The Righteous One finding water-springs in God
Driven into the wilderness through the ambition and treachery of Absalom, his son, David reveals the great longing and desire in his heart for the means of grace. To be denied the society of the godly in worship and fellowship was worse than his wilderness surroundings. Soul thirst, on occasions, can be more acute than the thirst of the body.
It is when we are denied the ordinances of God’s house and godly company, that then we realise what past blessings we have enjoyed. But it also tests our spirituality, in that, whether we can praise Him and intensely desire Him in barren circumstances. Can we banquet on fatness when surrounded by the leanness of conditions? The last verse embraces the Messiah King, and thus the sentiments of the whole psalm can be ascribed to Christ. Chrysostom wrote that no day passed in the early church without the singing of this psalm.Pastor Jeff O’ Neil
Recommended Tune: Jackson, Kilmarnock, St Bernard, Wetherby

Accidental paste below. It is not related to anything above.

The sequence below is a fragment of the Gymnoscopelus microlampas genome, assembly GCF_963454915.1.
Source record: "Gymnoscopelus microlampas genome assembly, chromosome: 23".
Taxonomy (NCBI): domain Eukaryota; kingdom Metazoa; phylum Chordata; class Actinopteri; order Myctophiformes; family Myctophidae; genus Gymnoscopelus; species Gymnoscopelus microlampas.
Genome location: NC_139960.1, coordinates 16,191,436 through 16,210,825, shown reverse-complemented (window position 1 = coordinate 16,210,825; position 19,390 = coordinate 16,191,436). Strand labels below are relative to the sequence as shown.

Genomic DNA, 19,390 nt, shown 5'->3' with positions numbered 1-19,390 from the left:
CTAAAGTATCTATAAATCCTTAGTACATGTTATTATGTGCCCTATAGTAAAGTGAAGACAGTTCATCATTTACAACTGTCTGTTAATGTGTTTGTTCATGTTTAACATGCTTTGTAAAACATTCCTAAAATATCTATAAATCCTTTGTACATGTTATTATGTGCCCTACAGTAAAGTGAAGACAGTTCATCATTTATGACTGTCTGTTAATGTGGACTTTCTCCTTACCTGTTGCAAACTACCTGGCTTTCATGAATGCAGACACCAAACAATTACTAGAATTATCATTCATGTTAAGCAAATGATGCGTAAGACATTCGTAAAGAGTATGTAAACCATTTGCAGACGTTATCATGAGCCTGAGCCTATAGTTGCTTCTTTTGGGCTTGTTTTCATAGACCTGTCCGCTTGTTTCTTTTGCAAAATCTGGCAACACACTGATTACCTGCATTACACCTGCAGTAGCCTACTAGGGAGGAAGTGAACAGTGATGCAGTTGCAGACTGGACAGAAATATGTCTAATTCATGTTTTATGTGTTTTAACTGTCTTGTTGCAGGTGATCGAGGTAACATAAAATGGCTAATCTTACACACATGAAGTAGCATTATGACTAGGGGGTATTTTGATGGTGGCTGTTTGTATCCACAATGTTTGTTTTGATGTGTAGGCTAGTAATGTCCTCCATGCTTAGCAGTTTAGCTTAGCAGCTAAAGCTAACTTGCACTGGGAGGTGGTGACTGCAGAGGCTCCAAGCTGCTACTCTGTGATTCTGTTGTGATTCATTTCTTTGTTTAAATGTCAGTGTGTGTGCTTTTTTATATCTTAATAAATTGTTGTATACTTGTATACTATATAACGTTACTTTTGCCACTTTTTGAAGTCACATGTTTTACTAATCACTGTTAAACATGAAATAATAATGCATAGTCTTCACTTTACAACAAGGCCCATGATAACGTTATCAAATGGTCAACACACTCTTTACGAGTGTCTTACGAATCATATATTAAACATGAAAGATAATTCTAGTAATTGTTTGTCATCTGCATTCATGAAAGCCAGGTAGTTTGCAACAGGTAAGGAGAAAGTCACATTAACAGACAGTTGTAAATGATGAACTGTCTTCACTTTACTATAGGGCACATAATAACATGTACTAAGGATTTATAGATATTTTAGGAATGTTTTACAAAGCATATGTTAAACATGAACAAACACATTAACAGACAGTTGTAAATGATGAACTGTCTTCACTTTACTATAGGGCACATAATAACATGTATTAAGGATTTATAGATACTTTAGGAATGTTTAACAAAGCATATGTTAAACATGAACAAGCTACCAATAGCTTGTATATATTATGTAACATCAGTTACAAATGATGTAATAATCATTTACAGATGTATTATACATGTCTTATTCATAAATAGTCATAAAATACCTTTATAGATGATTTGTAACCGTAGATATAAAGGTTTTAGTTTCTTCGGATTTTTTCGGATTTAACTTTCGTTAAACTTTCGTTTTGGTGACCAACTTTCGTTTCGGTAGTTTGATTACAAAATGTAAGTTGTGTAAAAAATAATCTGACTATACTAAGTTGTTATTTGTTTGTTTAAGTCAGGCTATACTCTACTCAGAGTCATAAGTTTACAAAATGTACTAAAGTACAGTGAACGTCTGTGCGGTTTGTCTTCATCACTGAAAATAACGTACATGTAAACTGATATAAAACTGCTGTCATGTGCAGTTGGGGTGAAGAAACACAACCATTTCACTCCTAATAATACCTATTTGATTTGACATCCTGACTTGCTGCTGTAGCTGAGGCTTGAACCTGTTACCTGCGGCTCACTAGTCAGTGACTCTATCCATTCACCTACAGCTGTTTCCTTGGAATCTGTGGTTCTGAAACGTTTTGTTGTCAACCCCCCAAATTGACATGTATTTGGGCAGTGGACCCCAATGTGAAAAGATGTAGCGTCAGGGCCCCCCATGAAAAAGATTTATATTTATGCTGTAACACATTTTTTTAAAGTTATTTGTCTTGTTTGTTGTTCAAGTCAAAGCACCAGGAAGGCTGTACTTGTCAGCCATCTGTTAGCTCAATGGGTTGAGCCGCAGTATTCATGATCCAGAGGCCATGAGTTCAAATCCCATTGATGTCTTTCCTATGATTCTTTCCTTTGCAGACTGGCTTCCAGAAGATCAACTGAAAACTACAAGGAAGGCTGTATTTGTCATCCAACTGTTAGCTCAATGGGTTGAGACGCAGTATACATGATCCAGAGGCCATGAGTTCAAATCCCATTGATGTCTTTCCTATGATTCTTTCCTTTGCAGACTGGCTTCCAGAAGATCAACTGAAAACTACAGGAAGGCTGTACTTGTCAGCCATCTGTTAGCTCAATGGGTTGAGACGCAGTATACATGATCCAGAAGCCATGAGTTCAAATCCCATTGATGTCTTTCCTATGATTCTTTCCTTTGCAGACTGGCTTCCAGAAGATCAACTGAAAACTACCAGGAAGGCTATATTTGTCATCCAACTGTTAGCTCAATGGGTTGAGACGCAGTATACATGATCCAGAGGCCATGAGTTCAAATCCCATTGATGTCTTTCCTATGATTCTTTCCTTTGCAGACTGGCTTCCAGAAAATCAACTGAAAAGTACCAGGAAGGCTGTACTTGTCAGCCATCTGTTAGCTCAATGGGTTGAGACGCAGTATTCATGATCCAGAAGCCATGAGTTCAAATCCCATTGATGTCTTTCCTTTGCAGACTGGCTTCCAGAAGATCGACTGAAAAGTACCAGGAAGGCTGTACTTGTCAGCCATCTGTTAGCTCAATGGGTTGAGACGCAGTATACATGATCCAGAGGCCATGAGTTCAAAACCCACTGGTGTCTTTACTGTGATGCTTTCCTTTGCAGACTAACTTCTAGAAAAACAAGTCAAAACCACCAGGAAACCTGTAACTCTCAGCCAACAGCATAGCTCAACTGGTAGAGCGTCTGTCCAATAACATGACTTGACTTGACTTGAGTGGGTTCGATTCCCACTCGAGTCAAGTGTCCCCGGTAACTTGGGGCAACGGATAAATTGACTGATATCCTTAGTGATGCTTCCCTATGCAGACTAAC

¹Lord, thee my God, I’ll early seek:
My soul doth thirst for thee;
My flesh longs in a dry parch’d land,
Wherein no waters be:
²That I thy power may behold,
And brightness of thy face,
As I have seen thee heretofore
Within thy holy place.
³Since better is thy love than life,
My lips thee praise shall give.
⁴I in thy name will lift my hands,
And bless thee while I live.
⁵Ev’n as with marrow and with fat
My soul shall filled be;
Then shall my mouth with joyful lips
Sing praises unto thee:
⁶When I do thee upon my bed
Remember with delight,
And when on thee I meditate
In watches of the night.
⁷In shadow of thy wings I’ll joy;
For thou mine help hast been.
⁸My soul thee follows hard; and me
Thy right hand doth sustain.
⁹Who seek my soul to spill shall sink
Down to earth’s lowest room.
¹⁰They by the sword shall be cut off,
And foxes’ prey become.
¹¹Yet shall the king in God rejoice,
And each one glory shall
That swear by him: but stopp’d shall be
The mouth of liars all.